I’m working on a new series of educational books for readers at the 2nd grade level. I do a lot of these series—it’s an age level I really enjoy writing for, and a publisher I truly enjoy working with! But, as often happens because of the work flow within the publishing house, I was recently juggled from one editor to another mid-series, and that always requires a little bit of an adjustment on my end. It’s like the adjustment you have to make when there’s a long-term detour on your regular route: it takes a while to get used to the potholes and tricky turns on that new route.
When I handed in the first three manuscripts for this series to the original editor, she requested almost no rewriting—tweaks, but nothing that felt substantial. But when I heard back from the new editor for the fourth manuscript late last week, she was requesting what felt like a ton of rewriting. Now, I’ve been doing this long enough to recognize that the major difference in the first edits of these four manuscripts (“this is great” vs. “boy, does this need work”) could be all me and not the new editor. I had a really busy couple of weeks leading up to the fourth book deadline, and it’s absolutely possible that my work on this first draft was simply not as good as on the earlier titles. The moral of this story is NOT that the new editor is wrong!
But the situation did remind me of something that I think can be really helpful for writers who are feeling discouraged by the submission process: think of it as “beauty is in the eye of the editor.” Editors are individual human being with individual tastes, approaches, and visions for the books they work so diligently to help create. Two different editors can see the same manuscript and have completely different reactions to it. In other words, one editor’s opinion is one editor’s opinion—not the final word on your manuscript’s worthiness.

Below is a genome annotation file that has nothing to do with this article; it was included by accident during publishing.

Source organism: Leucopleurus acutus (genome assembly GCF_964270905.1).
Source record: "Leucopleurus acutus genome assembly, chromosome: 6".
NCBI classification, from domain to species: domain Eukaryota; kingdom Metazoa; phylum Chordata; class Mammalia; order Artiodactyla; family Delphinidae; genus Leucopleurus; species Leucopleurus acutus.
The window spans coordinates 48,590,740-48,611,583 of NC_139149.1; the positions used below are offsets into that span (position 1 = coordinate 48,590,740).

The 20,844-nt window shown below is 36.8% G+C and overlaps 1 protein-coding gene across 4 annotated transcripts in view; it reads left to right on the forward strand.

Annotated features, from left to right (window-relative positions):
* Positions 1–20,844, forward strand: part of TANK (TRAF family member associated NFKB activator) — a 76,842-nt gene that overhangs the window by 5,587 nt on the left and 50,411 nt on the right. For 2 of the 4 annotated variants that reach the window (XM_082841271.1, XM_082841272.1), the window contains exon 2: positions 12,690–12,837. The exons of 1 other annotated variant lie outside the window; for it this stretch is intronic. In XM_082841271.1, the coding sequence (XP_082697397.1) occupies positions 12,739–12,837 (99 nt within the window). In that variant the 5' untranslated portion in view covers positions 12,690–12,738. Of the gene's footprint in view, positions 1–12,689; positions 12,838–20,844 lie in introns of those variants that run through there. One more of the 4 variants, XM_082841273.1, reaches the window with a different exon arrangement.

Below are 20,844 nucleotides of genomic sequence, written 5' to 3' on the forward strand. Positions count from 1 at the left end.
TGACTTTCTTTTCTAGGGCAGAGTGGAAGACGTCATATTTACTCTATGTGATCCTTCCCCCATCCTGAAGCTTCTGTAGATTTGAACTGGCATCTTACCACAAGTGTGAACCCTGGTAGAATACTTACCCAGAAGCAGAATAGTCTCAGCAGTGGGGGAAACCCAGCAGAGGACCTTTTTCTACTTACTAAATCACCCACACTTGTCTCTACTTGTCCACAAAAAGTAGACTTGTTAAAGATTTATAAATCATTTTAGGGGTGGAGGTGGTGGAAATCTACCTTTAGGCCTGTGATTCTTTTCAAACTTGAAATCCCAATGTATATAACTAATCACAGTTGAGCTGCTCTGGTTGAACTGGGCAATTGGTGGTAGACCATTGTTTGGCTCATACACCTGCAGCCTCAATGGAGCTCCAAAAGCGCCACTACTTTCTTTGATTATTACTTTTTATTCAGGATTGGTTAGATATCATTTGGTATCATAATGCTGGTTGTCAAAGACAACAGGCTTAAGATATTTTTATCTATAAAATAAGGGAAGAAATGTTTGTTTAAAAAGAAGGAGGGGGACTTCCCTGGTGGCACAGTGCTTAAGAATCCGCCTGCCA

In fact, one of my students told me that she attended a conference where an editor confessed to having rejected the first book in the Harry Potter series. Editors are not one-size-fits-all, and it may take you a while to find the editor who is the “right” size for your manuscript.
One caveat here: I’m not suggesting that you don’t have to do your job as a writer! In fact, you must do your job brilliantly. You shouldn’t even be submitting your work unless it is absolutely the best writing you are capable of—and even then, there are no guarantees. Even an editor who loves it might not believe it has enough marketplace potential to be able to take a risk on publishing it.
But if you have done your job, and written and revised until your work is absolutely stellar, then here is the moral of this story: your work may be rejected once, or ten times, or even fifty times, before it finds the editor who will fall in love with it. If your manuscript is being regularly rejected, then you should take a hard look at it to make sure it doesn’t need more polishing. But if you find it is truly submission-ready, then don’t take those first few rejections as the final word.
There may yet be an editor out there who finds your manuscript beautiful. Or maybe an editor who sees it, thinks, “boy, does this need work”—and still wants to publish it anyway!